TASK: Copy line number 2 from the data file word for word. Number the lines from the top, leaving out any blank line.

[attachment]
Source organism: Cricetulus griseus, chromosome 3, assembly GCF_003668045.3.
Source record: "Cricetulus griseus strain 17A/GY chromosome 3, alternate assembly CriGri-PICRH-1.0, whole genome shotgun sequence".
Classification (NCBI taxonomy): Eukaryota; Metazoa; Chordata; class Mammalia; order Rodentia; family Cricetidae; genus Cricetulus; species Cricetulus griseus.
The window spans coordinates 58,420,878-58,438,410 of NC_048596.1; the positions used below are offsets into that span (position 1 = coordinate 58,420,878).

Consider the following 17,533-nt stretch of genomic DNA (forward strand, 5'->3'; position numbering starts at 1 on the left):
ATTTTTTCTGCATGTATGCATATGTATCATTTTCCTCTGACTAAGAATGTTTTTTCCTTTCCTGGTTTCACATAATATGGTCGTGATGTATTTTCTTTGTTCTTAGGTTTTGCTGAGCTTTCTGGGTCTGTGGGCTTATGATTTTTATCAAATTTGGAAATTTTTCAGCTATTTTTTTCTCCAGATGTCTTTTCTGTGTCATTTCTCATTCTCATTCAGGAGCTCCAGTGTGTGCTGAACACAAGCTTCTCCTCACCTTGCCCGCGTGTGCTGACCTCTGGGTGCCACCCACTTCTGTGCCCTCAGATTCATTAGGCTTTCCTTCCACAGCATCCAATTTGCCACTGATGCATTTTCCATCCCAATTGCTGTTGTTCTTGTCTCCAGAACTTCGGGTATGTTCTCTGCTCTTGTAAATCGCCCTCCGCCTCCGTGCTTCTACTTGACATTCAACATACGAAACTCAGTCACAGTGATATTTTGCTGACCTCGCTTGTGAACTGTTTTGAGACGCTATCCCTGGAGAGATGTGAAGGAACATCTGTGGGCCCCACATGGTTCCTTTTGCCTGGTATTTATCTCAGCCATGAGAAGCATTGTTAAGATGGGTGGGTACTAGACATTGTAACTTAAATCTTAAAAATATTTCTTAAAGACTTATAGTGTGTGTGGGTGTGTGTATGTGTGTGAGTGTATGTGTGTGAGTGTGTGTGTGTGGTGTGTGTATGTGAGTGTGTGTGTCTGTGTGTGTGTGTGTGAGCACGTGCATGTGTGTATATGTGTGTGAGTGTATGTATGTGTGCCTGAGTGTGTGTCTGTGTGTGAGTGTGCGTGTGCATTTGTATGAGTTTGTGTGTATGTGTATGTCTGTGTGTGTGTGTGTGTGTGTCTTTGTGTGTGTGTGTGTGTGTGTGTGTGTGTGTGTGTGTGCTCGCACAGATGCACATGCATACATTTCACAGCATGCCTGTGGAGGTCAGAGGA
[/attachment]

Source record: "Cricetulus griseus strain 17A/GY chromosome 3, alternate assembly CriGri-PICRH-1.0, whole genome shotgun sequence".